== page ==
Facebook and Microsoft come hand in hand to fight against child pornography. The social network giant Facebook adopts PhotoDNA technology co-invented by Microsoft Corporation to find child pornography on its site.
Microsoft and Dartmouth College together invented PhotoDNA technology to identify and remove images that exploit or endanger children.
Facebook will run PhotoDNA on all images uploaded to the site to help find and block images showing child pornography. The technology will also help Facebook report incidents to the National Center for Missing & Exploited Children (NCMEC) and the police, to allow them to take immediate action, according to Chris Sonderby, assistant general counsel at Facebook.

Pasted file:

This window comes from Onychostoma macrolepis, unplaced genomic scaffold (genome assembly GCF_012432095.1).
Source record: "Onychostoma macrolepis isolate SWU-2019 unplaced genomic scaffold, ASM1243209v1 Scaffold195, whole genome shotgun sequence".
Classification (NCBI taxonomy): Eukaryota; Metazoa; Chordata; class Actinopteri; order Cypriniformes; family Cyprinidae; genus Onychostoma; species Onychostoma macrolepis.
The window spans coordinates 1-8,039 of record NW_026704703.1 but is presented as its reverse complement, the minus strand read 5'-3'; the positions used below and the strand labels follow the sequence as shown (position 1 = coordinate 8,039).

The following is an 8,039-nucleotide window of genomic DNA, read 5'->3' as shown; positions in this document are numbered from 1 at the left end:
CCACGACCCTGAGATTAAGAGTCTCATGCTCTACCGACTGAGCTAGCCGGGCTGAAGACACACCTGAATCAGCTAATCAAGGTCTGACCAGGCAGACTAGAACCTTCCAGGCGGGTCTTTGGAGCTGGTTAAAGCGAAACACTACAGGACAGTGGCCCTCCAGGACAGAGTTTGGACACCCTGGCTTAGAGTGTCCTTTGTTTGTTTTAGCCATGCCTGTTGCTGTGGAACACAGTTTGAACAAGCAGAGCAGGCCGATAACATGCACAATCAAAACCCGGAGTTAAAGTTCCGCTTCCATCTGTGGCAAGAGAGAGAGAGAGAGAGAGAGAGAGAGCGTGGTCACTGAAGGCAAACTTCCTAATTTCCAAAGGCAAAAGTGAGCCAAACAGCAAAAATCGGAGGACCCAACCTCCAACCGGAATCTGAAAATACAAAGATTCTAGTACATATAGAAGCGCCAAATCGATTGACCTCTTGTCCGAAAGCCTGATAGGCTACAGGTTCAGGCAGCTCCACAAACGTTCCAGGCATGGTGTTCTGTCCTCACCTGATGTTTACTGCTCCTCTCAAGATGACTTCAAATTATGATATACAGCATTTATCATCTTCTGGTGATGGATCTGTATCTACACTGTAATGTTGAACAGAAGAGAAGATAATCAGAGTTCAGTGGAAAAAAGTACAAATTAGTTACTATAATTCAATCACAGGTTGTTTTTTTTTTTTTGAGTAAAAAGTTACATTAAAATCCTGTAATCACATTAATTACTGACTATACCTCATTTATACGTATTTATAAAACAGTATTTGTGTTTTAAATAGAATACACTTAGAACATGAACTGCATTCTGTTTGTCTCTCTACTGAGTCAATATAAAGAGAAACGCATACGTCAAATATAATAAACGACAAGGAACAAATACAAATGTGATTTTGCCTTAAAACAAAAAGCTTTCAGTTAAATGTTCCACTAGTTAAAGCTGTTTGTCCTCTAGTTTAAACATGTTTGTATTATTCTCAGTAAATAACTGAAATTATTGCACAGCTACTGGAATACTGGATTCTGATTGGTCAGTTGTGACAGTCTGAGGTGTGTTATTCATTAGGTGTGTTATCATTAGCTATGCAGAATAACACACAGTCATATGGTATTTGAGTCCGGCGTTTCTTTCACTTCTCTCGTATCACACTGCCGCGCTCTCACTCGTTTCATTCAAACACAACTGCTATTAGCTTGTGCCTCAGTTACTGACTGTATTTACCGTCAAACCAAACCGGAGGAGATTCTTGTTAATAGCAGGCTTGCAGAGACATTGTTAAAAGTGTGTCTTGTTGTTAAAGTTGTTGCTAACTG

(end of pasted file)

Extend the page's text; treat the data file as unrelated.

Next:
[advt]PhotoDNA works by creating a signature for every image, similar to a fingerprint, and comparing that to signatures of known images. The signature is created by first converting the image to black and white, resizing it and breaking it up into a grid of cells. In each cell changes in brightness are analyzed, and the signature is created from this information. The amount of data in each signature is small, which makes finding matches easier and “finding the needle in the haystack” possible, according to Microsoft.
Microsoft currently uses PhotoDNA in Bing, Skydrive and Hotmail.